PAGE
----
Professor Renee Timmers Emotion and meaning in music; synaesthesia and cross-modal experiences of music; music and families; expression and musical communication; music for sleep and relaxation; hearing impairment and music; ensemble rehearsal and performance
Dr Jennifer MacRitchie

Research interests: Music and dementia; new musical interfaces; cognitive and motor skill acquisition in music learning; lifelong learning; gestures in performance; technology and music interaction 

Music Performance 

Supervisor  Research Interests 
Dr Sarah Watts  Contemporary music performance. Extended Techniques. Composer - Performer Collaboration. Performance-based projects.

The Roles of Different Types of Supervisor

Primary supervisors

Primary supervisors are the main point of contact for research students, and are responsible for communications regarding the student's progress to department and the faculty. You will meet most frequently with the primary supervisor to plan and develop your research, to receive feedback on drafts, and to determine the overall pattern of work. It is common to also discuss your training needs and doctoral development with your primary supervisor, although this may also be reserved to be discussed with the secondary supervisor.

Second Supervisors

Second supervisors are responsible for providing general support and advice as appropriate. This may relate to training needs and doctoral development, personal needs, or specific areas of expertise, such as a particular methodology. In the first month of registration the student should meet at least once with their second supervisor. In some instances, it may be appropriate for supervisory sessions to more regularly involve both primary and secondary supervisors. This is a matter of negotiation between the supervisors and the student. Progress reports are reported to both supervisors.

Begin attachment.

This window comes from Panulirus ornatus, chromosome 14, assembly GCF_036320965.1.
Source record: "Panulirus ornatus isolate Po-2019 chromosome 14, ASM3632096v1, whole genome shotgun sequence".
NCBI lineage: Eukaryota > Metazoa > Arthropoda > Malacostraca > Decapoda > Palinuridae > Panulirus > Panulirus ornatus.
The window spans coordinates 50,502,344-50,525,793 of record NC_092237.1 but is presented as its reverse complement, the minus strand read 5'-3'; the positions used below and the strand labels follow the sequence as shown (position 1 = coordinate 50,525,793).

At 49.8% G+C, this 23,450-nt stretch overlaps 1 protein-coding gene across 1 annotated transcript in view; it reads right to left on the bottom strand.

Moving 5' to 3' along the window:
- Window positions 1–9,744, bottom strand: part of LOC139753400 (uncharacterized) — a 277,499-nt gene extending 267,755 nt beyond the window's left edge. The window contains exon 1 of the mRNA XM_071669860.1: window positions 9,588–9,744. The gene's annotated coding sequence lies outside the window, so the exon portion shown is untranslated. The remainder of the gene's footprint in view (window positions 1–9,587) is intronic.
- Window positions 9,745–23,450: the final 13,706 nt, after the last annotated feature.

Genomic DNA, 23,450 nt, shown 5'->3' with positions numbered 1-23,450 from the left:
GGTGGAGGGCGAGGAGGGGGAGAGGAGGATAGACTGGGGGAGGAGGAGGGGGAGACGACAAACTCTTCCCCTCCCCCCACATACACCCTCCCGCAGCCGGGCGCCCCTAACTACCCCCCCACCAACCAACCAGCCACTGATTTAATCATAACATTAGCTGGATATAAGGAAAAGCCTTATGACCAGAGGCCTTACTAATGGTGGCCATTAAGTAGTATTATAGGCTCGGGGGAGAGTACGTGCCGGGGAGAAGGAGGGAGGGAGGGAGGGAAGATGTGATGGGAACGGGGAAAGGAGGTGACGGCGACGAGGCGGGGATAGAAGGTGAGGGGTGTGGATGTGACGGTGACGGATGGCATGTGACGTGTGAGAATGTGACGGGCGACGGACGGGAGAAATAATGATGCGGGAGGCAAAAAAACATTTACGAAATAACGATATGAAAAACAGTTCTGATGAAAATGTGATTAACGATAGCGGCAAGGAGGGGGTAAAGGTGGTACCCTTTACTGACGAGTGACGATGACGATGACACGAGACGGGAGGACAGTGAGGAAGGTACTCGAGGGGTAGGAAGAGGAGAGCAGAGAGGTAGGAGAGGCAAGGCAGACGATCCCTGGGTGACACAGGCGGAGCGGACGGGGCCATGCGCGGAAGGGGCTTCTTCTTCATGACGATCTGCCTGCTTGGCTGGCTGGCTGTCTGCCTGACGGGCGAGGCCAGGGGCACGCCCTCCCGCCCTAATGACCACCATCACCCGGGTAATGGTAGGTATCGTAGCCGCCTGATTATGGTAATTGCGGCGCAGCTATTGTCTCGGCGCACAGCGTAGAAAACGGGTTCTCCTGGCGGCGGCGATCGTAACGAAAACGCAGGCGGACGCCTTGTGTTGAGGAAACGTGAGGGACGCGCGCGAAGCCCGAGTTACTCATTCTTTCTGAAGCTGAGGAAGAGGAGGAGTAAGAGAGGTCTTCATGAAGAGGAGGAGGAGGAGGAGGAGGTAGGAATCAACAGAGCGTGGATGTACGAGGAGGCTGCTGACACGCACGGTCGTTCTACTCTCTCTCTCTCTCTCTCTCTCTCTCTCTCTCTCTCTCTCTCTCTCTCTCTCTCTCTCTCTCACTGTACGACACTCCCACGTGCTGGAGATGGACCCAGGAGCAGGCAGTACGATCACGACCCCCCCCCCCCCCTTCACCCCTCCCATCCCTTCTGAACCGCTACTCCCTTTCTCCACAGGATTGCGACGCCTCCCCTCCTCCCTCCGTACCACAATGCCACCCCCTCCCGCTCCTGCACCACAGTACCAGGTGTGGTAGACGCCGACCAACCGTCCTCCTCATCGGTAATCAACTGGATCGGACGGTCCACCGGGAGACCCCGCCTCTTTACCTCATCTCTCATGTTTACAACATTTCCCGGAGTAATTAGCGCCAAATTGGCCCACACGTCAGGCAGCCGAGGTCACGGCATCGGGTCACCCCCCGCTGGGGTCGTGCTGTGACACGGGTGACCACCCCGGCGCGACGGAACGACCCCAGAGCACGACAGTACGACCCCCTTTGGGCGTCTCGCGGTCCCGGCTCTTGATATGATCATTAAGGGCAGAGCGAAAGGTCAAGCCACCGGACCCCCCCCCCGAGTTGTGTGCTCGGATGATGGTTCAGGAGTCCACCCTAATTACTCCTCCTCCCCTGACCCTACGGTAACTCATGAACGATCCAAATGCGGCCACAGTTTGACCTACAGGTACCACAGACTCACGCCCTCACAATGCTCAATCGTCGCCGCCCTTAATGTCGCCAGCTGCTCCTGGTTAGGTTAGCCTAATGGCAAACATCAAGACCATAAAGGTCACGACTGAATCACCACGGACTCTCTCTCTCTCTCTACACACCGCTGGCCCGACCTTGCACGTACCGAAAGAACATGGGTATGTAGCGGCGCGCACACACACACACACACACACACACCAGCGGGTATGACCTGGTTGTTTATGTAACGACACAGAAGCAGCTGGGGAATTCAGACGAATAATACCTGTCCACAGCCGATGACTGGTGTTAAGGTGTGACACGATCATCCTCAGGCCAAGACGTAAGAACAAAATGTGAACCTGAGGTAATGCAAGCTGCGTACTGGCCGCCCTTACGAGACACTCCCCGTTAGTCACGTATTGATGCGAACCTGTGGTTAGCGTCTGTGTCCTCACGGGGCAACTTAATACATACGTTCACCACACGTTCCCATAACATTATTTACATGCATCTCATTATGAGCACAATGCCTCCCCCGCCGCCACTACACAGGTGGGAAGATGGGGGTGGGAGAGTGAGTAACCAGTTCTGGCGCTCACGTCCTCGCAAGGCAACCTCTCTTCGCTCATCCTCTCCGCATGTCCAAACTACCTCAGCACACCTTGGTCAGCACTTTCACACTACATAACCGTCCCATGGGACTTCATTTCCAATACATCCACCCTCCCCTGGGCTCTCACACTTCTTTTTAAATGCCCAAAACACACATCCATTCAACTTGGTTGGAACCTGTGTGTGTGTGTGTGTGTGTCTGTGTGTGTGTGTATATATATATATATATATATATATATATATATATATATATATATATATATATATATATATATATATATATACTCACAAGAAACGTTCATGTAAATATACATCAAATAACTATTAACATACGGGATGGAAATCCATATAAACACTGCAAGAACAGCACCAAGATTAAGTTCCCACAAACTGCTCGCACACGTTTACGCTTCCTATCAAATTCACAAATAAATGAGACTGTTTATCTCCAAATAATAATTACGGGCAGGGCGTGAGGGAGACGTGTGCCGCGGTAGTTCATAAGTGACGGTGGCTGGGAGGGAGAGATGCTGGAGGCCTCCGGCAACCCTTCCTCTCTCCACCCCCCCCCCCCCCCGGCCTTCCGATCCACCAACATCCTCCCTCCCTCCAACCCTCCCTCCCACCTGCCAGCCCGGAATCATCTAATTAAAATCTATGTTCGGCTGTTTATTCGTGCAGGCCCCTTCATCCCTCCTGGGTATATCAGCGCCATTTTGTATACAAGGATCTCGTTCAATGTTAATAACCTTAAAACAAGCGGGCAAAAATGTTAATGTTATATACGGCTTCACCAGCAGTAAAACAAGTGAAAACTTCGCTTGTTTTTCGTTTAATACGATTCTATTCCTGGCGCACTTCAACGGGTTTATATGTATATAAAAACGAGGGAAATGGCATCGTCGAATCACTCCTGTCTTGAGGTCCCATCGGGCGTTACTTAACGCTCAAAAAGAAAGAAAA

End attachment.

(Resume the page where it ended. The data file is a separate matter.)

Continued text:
Joint Supervisors

Interdisciplinary research projects may be supervised by two academics who share the project supervision. In this case, supervision may alternate between involving both supervisors and having one-to-one meetings. At the end of the first semester, the supervisors and student should have negotiated how they want the supervision to be shared and set the responsibilities of each supervisor.

Next steps: Getting in contact

Once you have found a suitable supervisor, please email them directly to discuss your research proposal and to check their availability and willingness to support the application. Please choose the most suitable primary supervisor for your proposed topic: if you feel you need to contact several people, please make them aware of that in your email.

Supervisors will need to have the capacity to take on additional students and the proposal needs to fall within supervisor’s area of expertise and research interests. When contacting potential supervisors, please include your research proposal and a brief CV. The department can provide specialist support and guidance from the initial point of contact, throughout the period of study and through to completion.